* The duke of Wellington resigned the command of the army to his favourite Peninsular lieutenant, lord Hill.
That committee of finance, of which the chairmanship had proved so fatal, was in the mean time appointed on the motion of Mr. Peel, the leader in the house of commons. He introduced his motion with a comprehensive financial statement, from which it appeared that a reduction of forty-eight millions and a half in the debt, funded and unfunded, had taken place since 1815, and that the actual capital of the unredeemed debt was 777,476,0001. The labours of this committee were multifarious and important; and it reported several suggestions for the advantage of the public in the course of the session.
The widow of Mr. Canning received a peerage. When the estimates of the year were presented, it
was proposed that a pension of 30001. a year should be granted to his second son as a provision for his family. The second son was preferred, from the perils to which the elder was exposed in the naval service. The grant was agreed to by the great body of the house of commons. The opposition to it was ungracious and unjust. Mr. Canning had spent, not only his life, but his wife's fortune, the inheritance of his children, in the public service. It should be known, in justice to those who hold the higher offices under the crown, that their salaries fall short of the expenses to which they are subjected by the manners of the country, and a mischievous convention. This gorgeous scale of living has the double effect of giving an example and impulse to extravagance through every department of the public service, and of securing - perhaps by design — to private wealth, a monopoly of administration. A man vigilantly prudent might, perhaps, have lived within his income in Mr. Canning's situation ; and it is known that he had no prodigal or expensive tastes; but it is also known that he had that utter carelessness of money through which fortune is not less effectually dissipated.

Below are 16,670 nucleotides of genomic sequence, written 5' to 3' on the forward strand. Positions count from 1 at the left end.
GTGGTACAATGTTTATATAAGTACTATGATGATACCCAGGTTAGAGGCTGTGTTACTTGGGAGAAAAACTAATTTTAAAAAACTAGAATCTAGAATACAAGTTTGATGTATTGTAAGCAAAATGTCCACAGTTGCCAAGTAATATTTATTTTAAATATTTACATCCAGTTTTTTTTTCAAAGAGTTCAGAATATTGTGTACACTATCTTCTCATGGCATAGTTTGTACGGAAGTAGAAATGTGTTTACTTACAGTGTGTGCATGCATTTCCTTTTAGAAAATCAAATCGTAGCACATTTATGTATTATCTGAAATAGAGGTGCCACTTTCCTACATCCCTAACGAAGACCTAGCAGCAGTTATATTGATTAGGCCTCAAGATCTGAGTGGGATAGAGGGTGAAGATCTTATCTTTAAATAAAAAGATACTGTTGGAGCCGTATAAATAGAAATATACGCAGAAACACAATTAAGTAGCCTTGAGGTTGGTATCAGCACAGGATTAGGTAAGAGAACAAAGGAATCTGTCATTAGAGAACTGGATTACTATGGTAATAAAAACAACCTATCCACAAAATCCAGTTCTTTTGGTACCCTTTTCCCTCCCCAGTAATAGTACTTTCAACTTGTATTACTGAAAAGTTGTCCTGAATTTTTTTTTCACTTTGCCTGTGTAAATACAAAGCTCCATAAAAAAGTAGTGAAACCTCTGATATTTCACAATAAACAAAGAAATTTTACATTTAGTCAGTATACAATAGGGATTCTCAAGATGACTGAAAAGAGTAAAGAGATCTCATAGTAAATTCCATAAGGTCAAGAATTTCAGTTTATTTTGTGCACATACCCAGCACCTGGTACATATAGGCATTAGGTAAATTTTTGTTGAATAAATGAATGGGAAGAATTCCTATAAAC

The duke of Wellington was not long minister when he met with a defeat. On the 26th of February, lord John Russell introduced, with an able speech, the consideration of the sacramental test and corporation acts, and moved that they should be referred to a committee of the whole house,
* Captain Canning was, not long afterwards, accidentally drowned.
with a view to their repeal. Arguments in favour of religious liberty have no longer any interest, when the conquest has been achieved ; and those used in support of “ the bulwarks of the church” would now be read with pity. In spite of the whole force and influence of ministers, including the ministerial emancipationists, the motion was carried by a majority of 237 to 193. This was a serious check soon after the opening of the campaign. Nothing remained for the ministers but to surrender their opinions or their places. They thought it their duty to keep their places, even at the sacrifice of their private opinions. Mr. Peel declared that he could not think of pressing his opinion against that of the majority, and joined lord John Russell in the profane work of rasing “ the bulwarks of the church.” An idle declaration to keep the peace towards the established church was introduced in the repeal bill, which was sent up as a cabinet measure to the house of lords. Supported by the prime minister, 'it was approved by the lords spiritual, but opposed by lord Eldon, who declared that, much as he had heard of “ the march of mind,” he never expected to see it march into their lordships' house, with the duke of Wellington and the bishops consenting parties. “ For my part," said his lordship, “ I will not give up the church: let that be the work of others; whether within or without the church I care not.” After several attempts in the committee, to narrow the principle, and catch the conscience of the declarant under the bill, it passed, without opposition, through its remaining stages. The duke of Wellington recovered ground by the